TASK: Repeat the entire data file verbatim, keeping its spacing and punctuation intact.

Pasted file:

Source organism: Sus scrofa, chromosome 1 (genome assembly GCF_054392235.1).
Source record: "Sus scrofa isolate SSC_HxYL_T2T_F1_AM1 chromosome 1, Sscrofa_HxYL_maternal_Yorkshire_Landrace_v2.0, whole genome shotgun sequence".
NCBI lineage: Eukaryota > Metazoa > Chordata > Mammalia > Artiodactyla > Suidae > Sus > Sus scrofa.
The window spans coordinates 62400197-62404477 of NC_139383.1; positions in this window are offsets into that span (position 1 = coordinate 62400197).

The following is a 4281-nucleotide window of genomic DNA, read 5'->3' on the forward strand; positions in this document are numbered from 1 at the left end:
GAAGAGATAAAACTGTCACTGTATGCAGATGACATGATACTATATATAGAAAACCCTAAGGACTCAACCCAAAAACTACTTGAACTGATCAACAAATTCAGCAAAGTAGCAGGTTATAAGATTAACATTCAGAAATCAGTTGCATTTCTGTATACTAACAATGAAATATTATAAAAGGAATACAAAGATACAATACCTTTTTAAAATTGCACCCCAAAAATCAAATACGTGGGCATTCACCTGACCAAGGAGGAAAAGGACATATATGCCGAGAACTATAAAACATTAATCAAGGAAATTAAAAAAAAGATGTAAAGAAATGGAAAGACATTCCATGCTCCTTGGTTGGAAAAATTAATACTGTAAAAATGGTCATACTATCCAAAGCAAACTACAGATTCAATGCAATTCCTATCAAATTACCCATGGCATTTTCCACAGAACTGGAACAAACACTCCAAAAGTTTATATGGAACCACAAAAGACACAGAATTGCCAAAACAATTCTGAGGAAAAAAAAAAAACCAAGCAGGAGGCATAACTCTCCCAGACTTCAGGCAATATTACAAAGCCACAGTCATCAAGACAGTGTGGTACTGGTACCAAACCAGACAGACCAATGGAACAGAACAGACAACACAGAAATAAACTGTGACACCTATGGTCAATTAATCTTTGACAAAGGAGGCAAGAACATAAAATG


Source organism: Sus scrofa, chromosome 1 (genome assembly GCF_054392235.1).
Source record: "Sus scrofa isolate SSC_HxYL_T2T_F1_AM1 chromosome 1, Sscrofa_HxYL_maternal_Yorkshire_Landrace_v2.0, whole genome shotgun sequence".
NCBI lineage: Eukaryota > Metazoa > Chordata > Mammalia > Artiodactyla > Suidae > Sus > Sus scrofa.
The window spans coordinates 62400197-62404477 of NC_139383.1; positions in this window are offsets into that span (position 1 = coordinate 62400197).

The following is a 4281-nucleotide window of genomic DNA, read 5'->3' on the forward strand; positions in this document are numbered from 1 at the left end:
GAAGAGATAAAACTGTCACTGTATGCAGATGACATGATACTATATATAGAAAACCCTAAGGACTCAACCCAAAAACTACTTGAACTGATCAACAAATTCAGCAAAGTAGCAGGTTATAAGATTAACATTCAGAAATCAGTTGCATTTCTGTATACTAACAATGAAATATTATAAAAGGAATACAAAGATACAATACCTTTTTAAAATTGCACCCCAAAAATCAAATACGTGGGCATTCACCTGACCAAGGAGGAAAAGGACATATATGCCGAGAACTATAAAACATTAATCAAGGAAATTAAAAAAAAGATGTAAAGAAATGGAAAGACATTCCATGCTCCTTGGTTGGAAAAATTAATACTGTAAAAATGGTCATACTATCCAAAGCAAACTACAGATTCAATGCAATTCCTATCAAATTACCCATGGCATTTTCCACAGAACTGGAACAAACACTCCAAAAGTTTATATGGAACCACAAAAGACACAGAATTGCCAAAACAATTCTGAGGAAAAAAAAAAAACCAAGCAGGAGGCATAACTCTCCCAGACTTCAGGCAATATTACAAAGCCACAGTCATCAAGACAGTGTGGTACTGGTACCAAACCAGACAGACCAATGGAACAGAACAGACAACACAGAAATAAACTGTGACACCTATGGTCAATTAATCTTTGACAAAGGAGGCAAGAACATAAAATG